Multimetric indices, such as the Index of Biological Integrity (IBI), are increasingly used by management agencies to determine whether surface water quality is impaired. However, important questions about the variability of these indices have not been thoroughly addressed in the scientific literature. In this study, we used a bootstrap approach to quantify variability associated with fish IBIs developed for streams in two Minnesota river basins. We further placed this variability into a management context by comparing it to impairment thresholds currently used in water quality determinations for Minnesota streams. We found that 95% confidence intervals ranged as high as 40 points for IBIs scored on a 0-100 point scale. However, on average, 90% of IBI scores calculated from bootstrap replicate samples for a given stream site yielded the same impairment status as the original IBI score. We suggest that sampling variability in IBI scores is related to both the number of fish and the number of rare taxa in a field collection. A comparison of the effects of different scoring methods on IBI variability indicates that a continuous scoring method may reduce the amount of bias in IBI scores.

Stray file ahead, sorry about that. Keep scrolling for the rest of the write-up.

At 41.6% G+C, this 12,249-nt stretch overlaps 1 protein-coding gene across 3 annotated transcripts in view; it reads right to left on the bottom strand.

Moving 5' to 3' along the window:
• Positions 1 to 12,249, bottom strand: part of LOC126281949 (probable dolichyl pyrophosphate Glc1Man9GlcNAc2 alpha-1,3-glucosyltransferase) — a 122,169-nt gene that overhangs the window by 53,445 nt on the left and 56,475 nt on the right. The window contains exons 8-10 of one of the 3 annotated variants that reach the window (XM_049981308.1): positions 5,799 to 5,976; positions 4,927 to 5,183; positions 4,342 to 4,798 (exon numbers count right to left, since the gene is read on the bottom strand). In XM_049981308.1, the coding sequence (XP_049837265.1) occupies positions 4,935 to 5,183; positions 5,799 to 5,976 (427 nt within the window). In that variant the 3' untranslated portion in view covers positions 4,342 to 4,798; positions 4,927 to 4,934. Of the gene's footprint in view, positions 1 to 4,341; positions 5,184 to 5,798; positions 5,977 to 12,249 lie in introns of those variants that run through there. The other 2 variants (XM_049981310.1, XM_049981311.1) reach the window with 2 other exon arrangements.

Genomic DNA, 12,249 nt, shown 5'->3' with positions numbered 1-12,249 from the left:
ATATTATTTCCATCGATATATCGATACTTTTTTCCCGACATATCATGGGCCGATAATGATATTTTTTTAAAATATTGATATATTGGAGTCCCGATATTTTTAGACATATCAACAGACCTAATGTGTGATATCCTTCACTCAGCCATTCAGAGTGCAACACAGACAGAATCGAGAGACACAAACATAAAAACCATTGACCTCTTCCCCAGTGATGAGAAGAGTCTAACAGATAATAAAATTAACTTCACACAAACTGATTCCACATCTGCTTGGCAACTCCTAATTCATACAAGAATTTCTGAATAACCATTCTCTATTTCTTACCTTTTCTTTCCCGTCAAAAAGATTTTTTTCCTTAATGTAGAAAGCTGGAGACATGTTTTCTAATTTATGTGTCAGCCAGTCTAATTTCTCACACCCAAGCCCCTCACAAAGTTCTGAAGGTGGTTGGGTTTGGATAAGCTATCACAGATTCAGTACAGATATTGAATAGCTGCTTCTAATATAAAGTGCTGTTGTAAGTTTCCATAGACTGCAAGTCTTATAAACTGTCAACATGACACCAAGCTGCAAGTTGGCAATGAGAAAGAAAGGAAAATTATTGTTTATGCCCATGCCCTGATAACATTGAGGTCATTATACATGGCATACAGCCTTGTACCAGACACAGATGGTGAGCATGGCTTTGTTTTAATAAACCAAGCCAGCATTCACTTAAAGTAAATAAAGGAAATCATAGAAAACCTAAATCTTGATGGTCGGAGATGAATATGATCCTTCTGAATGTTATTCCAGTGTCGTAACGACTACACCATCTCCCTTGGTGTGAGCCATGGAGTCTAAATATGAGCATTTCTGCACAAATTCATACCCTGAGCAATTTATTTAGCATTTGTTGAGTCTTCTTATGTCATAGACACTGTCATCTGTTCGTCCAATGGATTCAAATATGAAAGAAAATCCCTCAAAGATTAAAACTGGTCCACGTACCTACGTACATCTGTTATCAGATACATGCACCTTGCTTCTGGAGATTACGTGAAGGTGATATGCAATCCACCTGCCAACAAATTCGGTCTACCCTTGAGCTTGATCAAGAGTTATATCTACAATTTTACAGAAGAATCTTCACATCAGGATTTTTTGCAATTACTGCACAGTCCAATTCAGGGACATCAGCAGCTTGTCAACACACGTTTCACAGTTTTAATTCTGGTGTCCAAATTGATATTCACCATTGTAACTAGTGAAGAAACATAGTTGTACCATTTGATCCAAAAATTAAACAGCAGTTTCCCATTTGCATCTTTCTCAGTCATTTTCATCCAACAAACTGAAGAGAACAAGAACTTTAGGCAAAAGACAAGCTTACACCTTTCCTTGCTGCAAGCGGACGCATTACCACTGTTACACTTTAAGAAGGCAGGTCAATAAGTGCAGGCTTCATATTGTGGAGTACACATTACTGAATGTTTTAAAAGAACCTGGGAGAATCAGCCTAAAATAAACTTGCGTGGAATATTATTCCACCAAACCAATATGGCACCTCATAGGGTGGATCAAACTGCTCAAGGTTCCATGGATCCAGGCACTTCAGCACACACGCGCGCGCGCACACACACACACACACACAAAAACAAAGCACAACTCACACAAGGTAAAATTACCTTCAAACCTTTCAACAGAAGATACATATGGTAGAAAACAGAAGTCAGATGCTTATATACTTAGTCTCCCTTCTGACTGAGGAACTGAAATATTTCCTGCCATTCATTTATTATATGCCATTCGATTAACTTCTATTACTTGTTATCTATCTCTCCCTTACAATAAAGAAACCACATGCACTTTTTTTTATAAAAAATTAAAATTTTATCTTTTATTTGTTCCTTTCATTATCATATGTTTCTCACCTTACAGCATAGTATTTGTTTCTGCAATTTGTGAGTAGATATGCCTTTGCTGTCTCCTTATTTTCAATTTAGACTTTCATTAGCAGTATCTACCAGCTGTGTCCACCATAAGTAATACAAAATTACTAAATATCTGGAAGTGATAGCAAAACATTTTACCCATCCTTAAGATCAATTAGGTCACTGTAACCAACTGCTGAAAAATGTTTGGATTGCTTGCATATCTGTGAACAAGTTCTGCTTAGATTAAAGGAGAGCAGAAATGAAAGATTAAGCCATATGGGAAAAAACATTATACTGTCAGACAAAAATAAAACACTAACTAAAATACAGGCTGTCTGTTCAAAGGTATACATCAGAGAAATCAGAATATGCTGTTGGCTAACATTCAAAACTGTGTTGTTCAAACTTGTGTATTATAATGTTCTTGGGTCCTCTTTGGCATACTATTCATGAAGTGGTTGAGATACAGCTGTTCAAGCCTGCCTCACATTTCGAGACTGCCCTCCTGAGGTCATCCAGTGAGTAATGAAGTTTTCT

Bibliographical noteFunding Information:
The authors thank David Wright and the Minnesota Department of Natural Resources for funding this research, and Scott Niemela, Joel Chirhart, and Mike Feist and the Minnesota Pollution Control Agency for providing biomonitoring data, IBI scoring criteria, and assistance in developing and carrying out project objectives. We also thank Leska Fore, Scott Niemela, and two anonymous reviewers for highly constructive reviews of this manuscript. The use of trade, product, industry or firm names or products or software or models, whether commercially available or not, is for informative purposes only and does not constitute an endorsement by the U.S. Government or the U.S. Geological Survey.